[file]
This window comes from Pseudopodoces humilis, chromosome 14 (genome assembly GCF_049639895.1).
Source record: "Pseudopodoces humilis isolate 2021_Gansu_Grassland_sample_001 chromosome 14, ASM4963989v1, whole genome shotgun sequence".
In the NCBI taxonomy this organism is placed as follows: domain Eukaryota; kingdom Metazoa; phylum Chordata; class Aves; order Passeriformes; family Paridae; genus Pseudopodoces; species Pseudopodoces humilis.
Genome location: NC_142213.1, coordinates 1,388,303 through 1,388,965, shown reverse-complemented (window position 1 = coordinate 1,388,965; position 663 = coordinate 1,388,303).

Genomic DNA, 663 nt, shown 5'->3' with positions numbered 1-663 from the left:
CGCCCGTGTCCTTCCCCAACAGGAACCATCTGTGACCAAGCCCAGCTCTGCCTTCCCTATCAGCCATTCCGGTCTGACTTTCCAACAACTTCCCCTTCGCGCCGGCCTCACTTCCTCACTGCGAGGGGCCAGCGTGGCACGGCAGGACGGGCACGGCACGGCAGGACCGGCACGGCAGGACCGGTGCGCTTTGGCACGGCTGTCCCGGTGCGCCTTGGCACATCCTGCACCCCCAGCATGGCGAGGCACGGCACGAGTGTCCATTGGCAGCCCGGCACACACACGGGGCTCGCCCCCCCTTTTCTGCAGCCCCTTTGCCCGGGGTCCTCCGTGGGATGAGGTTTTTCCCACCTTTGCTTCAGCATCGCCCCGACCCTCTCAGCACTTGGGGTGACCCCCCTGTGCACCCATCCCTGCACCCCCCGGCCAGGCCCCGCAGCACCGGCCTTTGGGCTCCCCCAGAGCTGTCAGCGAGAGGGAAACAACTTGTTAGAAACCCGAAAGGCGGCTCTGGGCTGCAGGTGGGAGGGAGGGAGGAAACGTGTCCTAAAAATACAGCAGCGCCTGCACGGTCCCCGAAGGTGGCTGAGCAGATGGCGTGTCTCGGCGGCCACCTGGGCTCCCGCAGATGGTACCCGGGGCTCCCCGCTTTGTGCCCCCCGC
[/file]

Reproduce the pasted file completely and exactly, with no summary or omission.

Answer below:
This window comes from Pseudopodoces humilis, chromosome 14 (genome assembly GCF_049639895.1).
Source record: "Pseudopodoces humilis isolate 2021_Gansu_Grassland_sample_001 chromosome 14, ASM4963989v1, whole genome shotgun sequence".
In the NCBI taxonomy this organism is placed as follows: domain Eukaryota; kingdom Metazoa; phylum Chordata; class Aves; order Passeriformes; family Paridae; genus Pseudopodoces; species Pseudopodoces humilis.
Genome location: NC_142213.1, coordinates 1,388,303 through 1,388,965, shown reverse-complemented (window position 1 = coordinate 1,388,965; position 663 = coordinate 1,388,303).

Genomic DNA, 663 nt, shown 5'->3' with positions numbered 1-663 from the left:
CGCCCGTGTCCTTCCCCAACAGGAACCATCTGTGACCAAGCCCAGCTCTGCCTTCCCTATCAGCCATTCCGGTCTGACTTTCCAACAACTTCCCCTTCGCGCCGGCCTCACTTCCTCACTGCGAGGGGCCAGCGTGGCACGGCAGGACGGGCACGGCACGGCAGGACCGGCACGGCAGGACCGGTGCGCTTTGGCACGGCTGTCCCGGTGCGCCTTGGCACATCCTGCACCCCCAGCATGGCGAGGCACGGCACGAGTGTCCATTGGCAGCCCGGCACACACACGGGGCTCGCCCCCCCTTTTCTGCAGCCCCTTTGCCCGGGGTCCTCCGTGGGATGAGGTTTTTCCCACCTTTGCTTCAGCATCGCCCCGACCCTCTCAGCACTTGGGGTGACCCCCCTGTGCACCCATCCCTGCACCCCCCGGCCAGGCCCCGCAGCACCGGCCTTTGGGCTCCCCCAGAGCTGTCAGCGAGAGGGAAACAACTTGTTAGAAACCCGAAAGGCGGCTCTGGGCTGCAGGTGGGAGGGAGGGAGGAAACGTGTCCTAAAAATACAGCAGCGCCTGCACGGTCCCCGAAGGTGGCTGAGCAGATGGCGTGTCTCGGCGGCCACCTGGGCTCCCGCAGATGGTACCCGGGGCTCCCCGCTTTGTGCCCCCCGC